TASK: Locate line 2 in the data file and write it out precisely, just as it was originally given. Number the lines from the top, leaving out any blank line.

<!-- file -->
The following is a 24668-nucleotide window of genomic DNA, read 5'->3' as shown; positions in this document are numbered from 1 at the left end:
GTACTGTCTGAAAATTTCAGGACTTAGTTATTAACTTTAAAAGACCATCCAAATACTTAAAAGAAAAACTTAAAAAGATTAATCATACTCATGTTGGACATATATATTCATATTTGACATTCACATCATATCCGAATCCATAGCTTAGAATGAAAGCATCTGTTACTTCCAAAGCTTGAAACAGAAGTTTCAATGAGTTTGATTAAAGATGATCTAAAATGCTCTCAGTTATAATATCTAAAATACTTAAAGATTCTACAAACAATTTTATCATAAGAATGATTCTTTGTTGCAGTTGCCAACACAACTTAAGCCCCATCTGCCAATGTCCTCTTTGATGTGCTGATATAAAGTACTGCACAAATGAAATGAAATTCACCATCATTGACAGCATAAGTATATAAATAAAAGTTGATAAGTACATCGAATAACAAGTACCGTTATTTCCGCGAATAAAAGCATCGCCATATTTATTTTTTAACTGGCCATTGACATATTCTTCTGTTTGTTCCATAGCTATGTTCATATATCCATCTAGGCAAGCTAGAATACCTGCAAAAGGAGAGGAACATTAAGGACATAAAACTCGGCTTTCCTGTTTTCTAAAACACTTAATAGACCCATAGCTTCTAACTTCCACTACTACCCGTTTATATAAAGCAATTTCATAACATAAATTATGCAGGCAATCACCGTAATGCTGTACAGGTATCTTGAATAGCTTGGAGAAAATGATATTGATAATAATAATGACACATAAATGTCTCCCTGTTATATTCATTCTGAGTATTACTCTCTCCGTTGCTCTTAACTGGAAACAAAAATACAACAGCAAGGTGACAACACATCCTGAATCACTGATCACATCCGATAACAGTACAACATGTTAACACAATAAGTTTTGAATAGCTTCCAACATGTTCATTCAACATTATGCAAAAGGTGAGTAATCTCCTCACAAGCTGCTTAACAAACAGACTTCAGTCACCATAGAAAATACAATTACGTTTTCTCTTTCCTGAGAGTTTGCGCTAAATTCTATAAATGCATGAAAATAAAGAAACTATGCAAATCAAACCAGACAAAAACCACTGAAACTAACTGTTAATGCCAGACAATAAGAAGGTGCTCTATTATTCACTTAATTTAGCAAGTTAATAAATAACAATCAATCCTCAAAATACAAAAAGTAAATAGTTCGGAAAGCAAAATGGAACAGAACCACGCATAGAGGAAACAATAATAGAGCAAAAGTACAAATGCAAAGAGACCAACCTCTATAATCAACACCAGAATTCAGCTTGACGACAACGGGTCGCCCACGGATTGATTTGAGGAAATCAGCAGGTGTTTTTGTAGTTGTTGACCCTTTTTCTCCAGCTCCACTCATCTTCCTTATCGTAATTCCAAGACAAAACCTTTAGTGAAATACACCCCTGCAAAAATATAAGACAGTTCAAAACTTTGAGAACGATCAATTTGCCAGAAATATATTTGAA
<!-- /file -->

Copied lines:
GTACTGTCTGAAAATTTCAGGACTTAGTTATTAACTTTAAAAGACCATCCAAATACTTAAAAGAAAAACTTAAAAAGATTAATCATACTCATGTTGGACATATATATTCATATTTGACATTCACATCATATCCGAATCCATAGCTTAGAATGAAAGCATCTGTTACTTCCAAAGCTTGAAACAGAAGTTTCAATGAGTTTGATTAAAGATGATCTAAAATGCTCTCAGTTATAATATCTAAAATACTTAAAGATTCTACAAACAATTTTATCATAAGAATGATTCTTTGTTGCAGTTGCCAACACAACTTAAGCCCCATCTGCCAATGTCCTCTTTGATGTGCTGATATAAAGTACTGCACAAATGAAATGAAATTCACCATCATTGACAGCATAAGTATATAAATAAAAGTTGATAAGTACATCGAATAACAAGTACCGTTATTTCCGCGAATAAAAGCATCGCCATATTTATTTTTTAACTGGCCATTGACATATTCTTCTGTTTGTTCCATAGCTATGTTCATATATCCATCTAGGCAAGCTAGAATACCTGCAAAAGGAGAGGAACATTAAGGACATAAAACTCGGCTTTCCTGTTTTCTAAAACACTTAATAGACCCATAGCTTCTAACTTCCACTACTACCCGTTTATATAAAGCAATTTCATAACATAAATTATGCAGGCAATCACCGTAATGCTGTACAGGTATCTTGAATAGCTTGGAGAAAATGATATTGATAATAATAATGACACATAAATGTCTCCCTGTTATATTCATTCTGAGTATTACTCTCTCCGTTGCTCTTAACTGGAAACAAAAATACAACAGCAAGGTGACAACACATCCTGAATCACTGATCACATCCGATAACAGTACAACATGTTAACACAATAAGTTTTGAATAGCTTCCAACATGTTCATTCAACATTATGCAAAAGGTGAGTAATCTCCTCACAAGCTGCTTAACAAACAGACTTCAGTCACCATAGAAAATACAATTACGTTTTCTCTTTCCTGAGAGTTTGCGCTAAATTCTATAAATGCATGAAAATAAAGAAACTATGCAAATCAAACCAGACAAAAACCACTGAAACTAACTGTTAATGCCAGACAATAAGAAGGTGCTCTATTATTCACTTAATTTAGCAAGTTAATAAATAACAATCAATCCTCAAAATACAAAAAGTAAATAGTTCGGAAAGCAAAATGGAACAGAACCACGCATAGAGGAAACAATAATAGAGCAAAAGTACAAATGCAAAGAGACCAACCTCTATAATCAACACCAGAATTCAGCTTGACGACAACGGGTCGCCCACGGATTGATTTGAGGAAATCAGCAGGTGTTTTTGTAGTTGTTGACCCTTTTTCTCCAGCTCCACTCATCTTCCTTATCGTAATTCCAAGACAAAACCTTTAGTGAAATACACCCCTGCAAAAATATAAGACAGTTCAAAACTTTGAGAACGATCAATTTGCCAGAAATATATTTGAA